The mechanism of resistance in the GISA strains studied to date has not been fully elucidated, but appears to be different from that of vancomycin resistance in enterococci. The genes responsible for vancomycin resistance in enterococci have not been detected in GISA strains. Structurally, the cell walls of GISA strains appear to be different from those of MRSA (which are fully susceptible to vancomycin). Sieradzki et al11 were able to demonstrate that GISA strains grown in broth containing vancomycin were actually able to sequester the vancomycin within the cell wall (presumably, away from the active binding site for the drug), thereby rendering vancomycin ineffective.
Enterococci have emerged as important nosocomial pathogens over the past decade. Although enterococci are organisms of limited virulence, they are intrinsically resistant to many antibiotics, and they readily acquire resistance genes. They are also capable of transferring resistance genes to other bacteria. The first VRE strain in the United States was isolated in St Louis in 1987. By 1989, strains of VRE had appeared in hospitals throughout the New York City area. In 1997, data collected from United States hospitals indicated that 23.2% of enterococcal isolates from ICU patients and 15.4% from non-ICU patients were vancomycin resistant.12 Although Enterococcus faecalis is more common clinically than Enterococcus faecium, most strains of VRE are E. faecium, and are resistant to ampicillin as well as vancomycin. These strains often demonstrate high-level aminoglycoside resistance, along with resistance to macrolides, fluoroquinolones, tetracycline, and even chloramphenicol.
VRE can cause a variety of infections. Bacteremias, intra-abdominal infections, and urinary tract infections are, however, most frequent. Although oropharyngeal and upper-airway colonization by VRE may occur, respiratory infections are unusual. Outbreaks of VRE bacteremia, particularly in oncology or transplant units, have been associated with high mortality.13,14 Compared with infections due to susceptible enterococci, VRE infections have been associated with longer stays, greater costs, higher rates of recurrent bacteremia, and greater mortality.15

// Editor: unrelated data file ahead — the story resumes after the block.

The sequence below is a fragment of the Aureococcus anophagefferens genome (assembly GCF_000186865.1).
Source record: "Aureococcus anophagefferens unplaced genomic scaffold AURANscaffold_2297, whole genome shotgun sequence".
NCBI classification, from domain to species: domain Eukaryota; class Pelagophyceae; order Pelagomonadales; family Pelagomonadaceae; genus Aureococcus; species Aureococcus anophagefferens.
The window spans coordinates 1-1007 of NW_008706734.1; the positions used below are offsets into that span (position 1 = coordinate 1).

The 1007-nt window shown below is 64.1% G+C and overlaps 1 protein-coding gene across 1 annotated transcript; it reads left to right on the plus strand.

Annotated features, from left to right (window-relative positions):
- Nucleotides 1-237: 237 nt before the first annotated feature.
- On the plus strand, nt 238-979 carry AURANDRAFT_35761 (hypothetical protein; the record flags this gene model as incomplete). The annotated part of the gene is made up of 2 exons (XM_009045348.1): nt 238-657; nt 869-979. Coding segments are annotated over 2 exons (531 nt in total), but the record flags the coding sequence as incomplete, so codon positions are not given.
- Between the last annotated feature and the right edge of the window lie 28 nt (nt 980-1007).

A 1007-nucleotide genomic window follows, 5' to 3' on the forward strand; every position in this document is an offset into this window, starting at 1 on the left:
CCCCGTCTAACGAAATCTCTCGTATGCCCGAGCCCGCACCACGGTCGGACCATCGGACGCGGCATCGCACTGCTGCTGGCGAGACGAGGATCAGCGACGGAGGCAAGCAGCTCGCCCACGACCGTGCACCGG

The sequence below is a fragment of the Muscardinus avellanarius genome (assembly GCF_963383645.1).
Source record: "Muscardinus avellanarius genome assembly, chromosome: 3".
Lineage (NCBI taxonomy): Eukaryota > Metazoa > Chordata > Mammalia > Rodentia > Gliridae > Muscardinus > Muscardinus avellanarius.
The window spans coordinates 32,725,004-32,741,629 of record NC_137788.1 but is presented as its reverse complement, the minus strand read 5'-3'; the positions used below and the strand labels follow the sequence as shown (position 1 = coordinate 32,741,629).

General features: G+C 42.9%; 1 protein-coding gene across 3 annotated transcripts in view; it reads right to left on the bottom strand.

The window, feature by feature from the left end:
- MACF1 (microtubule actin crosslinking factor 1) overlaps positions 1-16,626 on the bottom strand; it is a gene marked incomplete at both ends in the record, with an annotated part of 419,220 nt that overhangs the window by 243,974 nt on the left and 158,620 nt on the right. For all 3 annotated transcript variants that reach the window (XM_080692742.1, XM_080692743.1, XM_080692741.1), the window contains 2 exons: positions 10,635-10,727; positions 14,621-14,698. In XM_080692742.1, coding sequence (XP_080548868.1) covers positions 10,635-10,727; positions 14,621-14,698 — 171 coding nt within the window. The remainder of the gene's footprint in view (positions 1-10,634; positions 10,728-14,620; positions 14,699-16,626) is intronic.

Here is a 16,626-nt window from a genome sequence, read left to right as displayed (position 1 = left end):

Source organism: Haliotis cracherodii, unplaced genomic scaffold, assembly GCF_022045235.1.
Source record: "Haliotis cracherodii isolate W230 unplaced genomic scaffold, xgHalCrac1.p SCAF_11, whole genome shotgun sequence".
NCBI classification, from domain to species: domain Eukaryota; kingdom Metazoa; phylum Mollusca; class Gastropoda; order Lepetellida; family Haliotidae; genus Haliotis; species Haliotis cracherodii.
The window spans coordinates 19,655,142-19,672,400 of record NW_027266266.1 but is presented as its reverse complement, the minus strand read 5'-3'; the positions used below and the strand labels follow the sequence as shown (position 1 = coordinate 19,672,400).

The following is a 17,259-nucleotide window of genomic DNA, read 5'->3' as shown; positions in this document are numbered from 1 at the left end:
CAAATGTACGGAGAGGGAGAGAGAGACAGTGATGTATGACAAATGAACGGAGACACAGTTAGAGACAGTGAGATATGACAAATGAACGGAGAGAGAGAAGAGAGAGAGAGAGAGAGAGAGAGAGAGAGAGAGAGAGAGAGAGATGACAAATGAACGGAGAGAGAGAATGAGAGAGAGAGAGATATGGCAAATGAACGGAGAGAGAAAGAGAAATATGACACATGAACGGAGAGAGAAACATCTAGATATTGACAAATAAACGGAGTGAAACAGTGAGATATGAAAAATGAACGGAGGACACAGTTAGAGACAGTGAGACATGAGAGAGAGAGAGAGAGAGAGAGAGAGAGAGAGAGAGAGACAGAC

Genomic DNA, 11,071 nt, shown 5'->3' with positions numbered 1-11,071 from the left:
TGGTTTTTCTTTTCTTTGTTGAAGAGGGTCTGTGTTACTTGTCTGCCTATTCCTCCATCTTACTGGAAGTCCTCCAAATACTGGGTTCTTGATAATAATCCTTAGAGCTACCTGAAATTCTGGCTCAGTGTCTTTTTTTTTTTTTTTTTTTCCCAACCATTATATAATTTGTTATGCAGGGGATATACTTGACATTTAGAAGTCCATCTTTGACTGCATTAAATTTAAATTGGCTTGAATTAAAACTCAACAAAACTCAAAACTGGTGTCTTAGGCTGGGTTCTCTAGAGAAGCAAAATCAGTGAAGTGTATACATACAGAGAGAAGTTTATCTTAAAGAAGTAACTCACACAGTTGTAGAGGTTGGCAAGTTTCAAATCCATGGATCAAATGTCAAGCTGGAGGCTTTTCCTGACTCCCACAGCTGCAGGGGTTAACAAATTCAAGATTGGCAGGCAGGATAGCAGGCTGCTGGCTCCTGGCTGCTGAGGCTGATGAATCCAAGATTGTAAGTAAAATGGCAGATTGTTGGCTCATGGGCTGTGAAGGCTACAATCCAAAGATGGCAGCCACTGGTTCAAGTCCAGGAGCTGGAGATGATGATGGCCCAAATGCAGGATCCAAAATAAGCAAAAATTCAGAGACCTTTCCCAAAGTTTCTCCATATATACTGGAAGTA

A number of risk factors have been identified for colonization and infection by VRE (Table 3, page 54). In almost all studies, prior exposure to antibiotics has been found to be a strong risk factor. Although it is likely that heavy use of vancomycin provided the initial environmental pressure necessary to select for resistant enterococci, other antibiotics—particularly third-generation cephalosporins and drugs with anaerobic activity—appear to be important in maintaining these organisms in the hospital environment. The major reservoir of VRE is the gastrointestinal tract of a colonized patient, where the organism may persist for months. Colonization pressure, or the proportion of patients already colonized by VRE in a given hospital, has been shown to be the major variable affecting acquisition of VRE in hospitals.16 This would suggest that VRE is spread in institutional settings predominantly by cross-acquisition. The greater the number of colonized patients, the greater the chance that health care workers will come into contact with a colonized patient and transmit the organism to another patient. This may be particularly true in the ICU setting.
VRE strains have been characterized by their resistance phenotypes. Three main phenotypes are of clinical importance.17 VanA strains demonstrate inducible high-level resistance to vancomycin and teicoplanin. Vancomycin resistance in these strains is usually plasmid mediated and can be transferred to susceptible isolates. VanB strains usually have lower levels of resistance to vancomycin and are usually susceptible to teicoplanin. VanC strains are intrinsically resistant to vancomycin (with low or moderate levels of resistance) and remain susceptible to teicoplanin. The VanC phenotype is generally restricted to Enterococcus gallinarium and Enterococcus casseliflavus, species that are rarely pathogenic for humans.
Vancomycin resistance in VanA and VanB phenotypes is mediated by an acquired cluster of genes that may be carried on plasmids or transposons. Many major outbreaks of VRE have involved VanA strains. Enterococci that acquire these resistance genes produce an altered cell-wall peptidoglycan precursor that does not bind vancomycin, thereby rendering it ineffective. The production of the abnormal cell wall is induced by the presence of vancomycin; that is, the resistance genes are turned on when vancomycin is present.